Demon Legend, LSU coach Orgeron
'Geaux Tigers! Fork 'em Demons' - Demon legend, LSU coach Orgeron
Doug Ireland/Sports Information Director
May. 06, 2017 Demon Football
NATCHITOCHES – It's nothing unusual for LSU football coach Ed Orgeron to immediately be flocked by fans when he enters a room, but Friday afternoon, the first people waiting for him were fellow former Northwestern State players.
As Orgeron and his wife Kelly walked into the new Chateau Saint Denis Hotel, he veered to bear-hug J.P. Dunbar, Gary Morgan and Petey Perot, who were already reliving stories from their Demon days, and about the bold Cajun they know as "BeBe."
It kicked off an evening filled with reunions and excitement as NSU featured Orgeron at its sixth annual Legends Gala supporting the Demons Unlimited Foundation. It was difficult to tell who was more delighted – Orgeron, or everyone else.
He proudly touted the fact that he earned his NSU degree while playing for head coaches A.L. Williams (1980-82) and Sam Goodwin (1983), and began his coaching career under Goodwin in 1984.
"What a great night, huh?" he said. "Go Tigers! And Fork 'em Demons!"
Orgeron explained that his career is rooted in the coaching connections he developed from his college days. Goodwin, 73, was on hand Friday. His Demon staff included then 27-year-old defensive coordinator John Thompson, who went on to run defenses at Arkansas, Ole Miss, Florida and South Carolina, and defensive line coach Bill Johnson, who quickly moved to the University of Miami and has been in the NFL for almost 30 years, now with the Los Angeles Rams.
"What an honor it is to sit here as a graduate of Northwestern State University. Those were special years," he said. "The thing I loved most was my teammates. We had a great time here. Natchitoches was a great place to grow up in, and become a man.
"The biggest thing was I got my degree and I got networked in college coaching. I got to Arkansas because of Coach Goodwin and John Thompson. I got to Miami because of Bill Johnson, and on my career went, so I'm forever grateful to Northwestern State."
Goodwin took over the program for Orgeron's senior season. At that time Orgeron was a talented and productive defensive tackle who played with tremendous passion, but was admittedly adventurous off the field. Goodwin asked him to set a better example when he wasn't wearing a helmet.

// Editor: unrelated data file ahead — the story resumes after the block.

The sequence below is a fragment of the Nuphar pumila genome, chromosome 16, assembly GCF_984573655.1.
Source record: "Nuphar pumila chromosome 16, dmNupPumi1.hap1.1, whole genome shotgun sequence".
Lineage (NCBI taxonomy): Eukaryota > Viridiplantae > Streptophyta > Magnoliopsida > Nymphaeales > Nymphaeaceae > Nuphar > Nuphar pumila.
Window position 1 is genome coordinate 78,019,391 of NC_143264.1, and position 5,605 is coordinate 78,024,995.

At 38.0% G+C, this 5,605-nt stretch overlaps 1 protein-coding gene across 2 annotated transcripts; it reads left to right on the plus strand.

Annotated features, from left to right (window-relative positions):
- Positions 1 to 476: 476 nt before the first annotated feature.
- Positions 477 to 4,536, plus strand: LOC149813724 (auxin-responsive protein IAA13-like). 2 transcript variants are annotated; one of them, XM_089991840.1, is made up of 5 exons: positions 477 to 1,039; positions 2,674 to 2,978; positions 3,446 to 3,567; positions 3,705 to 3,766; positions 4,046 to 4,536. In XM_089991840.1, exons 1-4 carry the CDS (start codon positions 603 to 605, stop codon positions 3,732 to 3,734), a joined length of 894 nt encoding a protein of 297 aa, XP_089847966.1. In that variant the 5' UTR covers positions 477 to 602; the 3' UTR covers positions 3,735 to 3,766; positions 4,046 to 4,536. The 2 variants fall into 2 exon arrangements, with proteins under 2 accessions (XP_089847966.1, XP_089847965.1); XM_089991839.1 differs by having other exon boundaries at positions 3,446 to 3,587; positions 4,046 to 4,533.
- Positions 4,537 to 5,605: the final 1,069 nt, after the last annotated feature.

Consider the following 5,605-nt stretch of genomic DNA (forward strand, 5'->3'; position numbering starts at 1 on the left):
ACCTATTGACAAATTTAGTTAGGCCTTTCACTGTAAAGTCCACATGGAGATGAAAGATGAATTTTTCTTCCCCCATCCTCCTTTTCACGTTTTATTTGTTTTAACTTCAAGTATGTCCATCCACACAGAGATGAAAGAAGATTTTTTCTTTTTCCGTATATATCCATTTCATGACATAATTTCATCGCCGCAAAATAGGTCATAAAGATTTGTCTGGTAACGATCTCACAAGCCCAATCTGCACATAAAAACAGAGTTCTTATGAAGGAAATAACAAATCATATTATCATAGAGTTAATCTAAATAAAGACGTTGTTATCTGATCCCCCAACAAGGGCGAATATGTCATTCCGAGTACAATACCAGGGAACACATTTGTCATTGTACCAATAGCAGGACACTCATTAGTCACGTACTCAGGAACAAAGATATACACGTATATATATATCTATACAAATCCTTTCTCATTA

"I always wanted to be a leader for Coach Goodwin. He sat me down, his first year here, and told me about my role, and it was a leadership role. He came in and demanded a lot of respect, and he got it. I'd always been a leader wherever I played, and I was just glad to be a leader for him," said Orgeron.
"We have some great, great memories here on the field, off the field. It was just a great time in our lives."
He ticked off a few football highlights against rivals such as McNeese, UL Monroe, Stephen F. Austin and Nicholls, but nothing compared to the game he had as a senior against arch-rival Louisiana Tech. Goodwin recalled Orgeron on a fourth-and-one play, gesturing to the Bulldogs as they approached the line, exorting them to test his side of the line.
"It was fourth-and-one on the goalline, and I wanted them to run my way. They did, and they didn't make it," he said, grinning broadly. "I had two and a half sacks. There must've been 40,000 people there in Shreveport. A.L. Williams, who recruited me here, was on the other sideline with several of the coaches who had been at Northwestern, so the game was very, very special. It was a nice atmosphere."
Orgeron's pride in being the LSU coach oozes out of him at every turn.
"They needed a Louisiana man to run this program, and I'm glad it was me," he said. "Since the moment I started coaching, I wanted to be the head coach at LSU."
His pride in Demon football was equally obvious Friday.
"We had Bobby Hebert, Joe Delaney, Mark Duper, Petey Perot, Gary Reasons, Sidney Thornton, all guys who had good to great NFL careers. We followed Petey and Sidney and we tried to uphold that tradition. I don't know if they had recruiting ratings in those days, but the coaches here did a great job of identifying talent and players who could develop, and then bringing them along," he said.
But despite a productive playing career with NSU, Orgeron quickly found his career path didn't involve pro ball and coaching would require sacrifice.
"I went to try out for the Memphis Showboats, and my name wasn't even on the list when I got there. I went home, told my dad I was going to coach, and called Coach Goodwin and asked for a chance. I lived in the visitors' dressing room, slept on a cot," he remembered. "That was some interesting times, I promise you.
"Coach gave me the opportunity and I learned from him, I learned from John Thompson, from Bill Johnson, and away I went."
Throughout his coaching career, Orgeron said he's always kept tabs on two programs.
"All the time I've been watching the Demons, keeping up with them, who is coaching, who are they recruiting, and I did the same with LSU. When I was at Miami, when I was at Syracuse, when I was at at USC, I always kept up with the Demons and the Tigers," he said. "I have tremendous pride in being the football coach at LSU, and I have tremendous pride in this program, this university, this beautiful community."